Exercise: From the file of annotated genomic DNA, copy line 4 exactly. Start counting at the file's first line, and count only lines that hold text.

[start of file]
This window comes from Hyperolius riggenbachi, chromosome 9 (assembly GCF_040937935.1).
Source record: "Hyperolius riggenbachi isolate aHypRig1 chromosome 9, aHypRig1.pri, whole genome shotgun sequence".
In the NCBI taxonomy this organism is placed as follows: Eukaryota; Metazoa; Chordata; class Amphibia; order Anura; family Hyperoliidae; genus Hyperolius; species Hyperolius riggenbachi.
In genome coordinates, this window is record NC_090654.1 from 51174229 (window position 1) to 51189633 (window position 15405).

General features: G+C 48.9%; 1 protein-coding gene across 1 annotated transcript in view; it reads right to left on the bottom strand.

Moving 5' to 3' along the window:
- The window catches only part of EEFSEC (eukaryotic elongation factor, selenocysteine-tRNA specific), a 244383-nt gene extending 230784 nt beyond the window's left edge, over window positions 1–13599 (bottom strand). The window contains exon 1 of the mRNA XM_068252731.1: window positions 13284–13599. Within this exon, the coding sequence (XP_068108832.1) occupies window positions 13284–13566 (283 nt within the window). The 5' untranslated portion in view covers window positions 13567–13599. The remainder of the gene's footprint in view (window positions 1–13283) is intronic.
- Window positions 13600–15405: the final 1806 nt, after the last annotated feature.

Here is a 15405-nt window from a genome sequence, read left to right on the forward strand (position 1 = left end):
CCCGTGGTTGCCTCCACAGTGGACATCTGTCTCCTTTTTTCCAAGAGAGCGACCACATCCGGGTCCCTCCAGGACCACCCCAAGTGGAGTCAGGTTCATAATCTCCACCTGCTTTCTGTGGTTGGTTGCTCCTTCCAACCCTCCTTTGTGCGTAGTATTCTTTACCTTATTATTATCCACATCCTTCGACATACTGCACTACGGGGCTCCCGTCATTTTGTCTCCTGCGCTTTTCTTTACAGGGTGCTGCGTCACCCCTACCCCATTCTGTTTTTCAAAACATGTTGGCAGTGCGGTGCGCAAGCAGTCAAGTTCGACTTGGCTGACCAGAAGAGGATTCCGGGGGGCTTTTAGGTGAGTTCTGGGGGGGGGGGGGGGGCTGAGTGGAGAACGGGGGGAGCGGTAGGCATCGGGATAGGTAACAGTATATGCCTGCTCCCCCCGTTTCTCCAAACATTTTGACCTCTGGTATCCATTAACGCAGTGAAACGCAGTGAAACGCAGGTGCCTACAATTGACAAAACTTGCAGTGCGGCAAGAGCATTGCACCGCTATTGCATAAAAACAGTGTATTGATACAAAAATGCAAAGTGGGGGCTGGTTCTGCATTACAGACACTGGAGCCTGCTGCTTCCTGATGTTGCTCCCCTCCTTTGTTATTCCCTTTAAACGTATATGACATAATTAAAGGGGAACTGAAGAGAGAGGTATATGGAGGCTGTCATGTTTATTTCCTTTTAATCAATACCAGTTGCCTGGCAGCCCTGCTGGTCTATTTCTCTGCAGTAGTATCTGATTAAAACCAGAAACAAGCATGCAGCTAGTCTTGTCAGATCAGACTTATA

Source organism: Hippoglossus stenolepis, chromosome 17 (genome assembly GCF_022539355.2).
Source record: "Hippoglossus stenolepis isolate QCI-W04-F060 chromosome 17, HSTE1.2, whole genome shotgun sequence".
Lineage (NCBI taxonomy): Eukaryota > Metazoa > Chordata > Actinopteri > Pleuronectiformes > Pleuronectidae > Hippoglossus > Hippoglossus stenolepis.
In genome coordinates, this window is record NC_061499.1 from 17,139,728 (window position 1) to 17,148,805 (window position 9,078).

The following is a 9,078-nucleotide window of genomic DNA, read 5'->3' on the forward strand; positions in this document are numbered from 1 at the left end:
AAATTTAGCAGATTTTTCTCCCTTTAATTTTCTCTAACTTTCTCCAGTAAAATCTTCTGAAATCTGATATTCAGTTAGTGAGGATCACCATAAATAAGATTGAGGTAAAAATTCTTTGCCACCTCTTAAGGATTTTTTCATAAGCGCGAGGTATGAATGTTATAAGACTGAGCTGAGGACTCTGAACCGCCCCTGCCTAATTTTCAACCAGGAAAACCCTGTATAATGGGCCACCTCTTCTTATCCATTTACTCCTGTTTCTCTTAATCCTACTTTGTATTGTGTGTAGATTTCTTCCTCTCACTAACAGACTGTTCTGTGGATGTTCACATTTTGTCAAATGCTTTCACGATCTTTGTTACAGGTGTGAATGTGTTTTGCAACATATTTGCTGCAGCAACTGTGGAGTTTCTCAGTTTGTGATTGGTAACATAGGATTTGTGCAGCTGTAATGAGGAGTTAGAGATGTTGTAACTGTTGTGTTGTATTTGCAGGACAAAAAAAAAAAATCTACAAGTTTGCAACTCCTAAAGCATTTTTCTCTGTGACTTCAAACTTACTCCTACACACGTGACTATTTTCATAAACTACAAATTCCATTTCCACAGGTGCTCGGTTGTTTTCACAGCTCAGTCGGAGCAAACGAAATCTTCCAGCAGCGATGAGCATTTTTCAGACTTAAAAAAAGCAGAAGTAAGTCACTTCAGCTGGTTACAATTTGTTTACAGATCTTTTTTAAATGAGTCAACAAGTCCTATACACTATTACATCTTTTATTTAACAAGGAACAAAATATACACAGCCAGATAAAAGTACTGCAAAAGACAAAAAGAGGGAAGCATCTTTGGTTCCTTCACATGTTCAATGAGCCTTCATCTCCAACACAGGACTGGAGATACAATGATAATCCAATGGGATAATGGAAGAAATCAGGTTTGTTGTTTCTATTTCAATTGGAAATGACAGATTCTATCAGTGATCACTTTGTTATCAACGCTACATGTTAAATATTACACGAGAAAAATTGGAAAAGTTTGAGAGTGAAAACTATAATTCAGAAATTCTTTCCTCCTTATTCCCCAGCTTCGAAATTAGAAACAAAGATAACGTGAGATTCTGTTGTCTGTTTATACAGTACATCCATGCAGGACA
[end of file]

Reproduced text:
In genome coordinates, this window is record NC_090654.1 from 51174229 (window position 1) to 51189633 (window position 15405).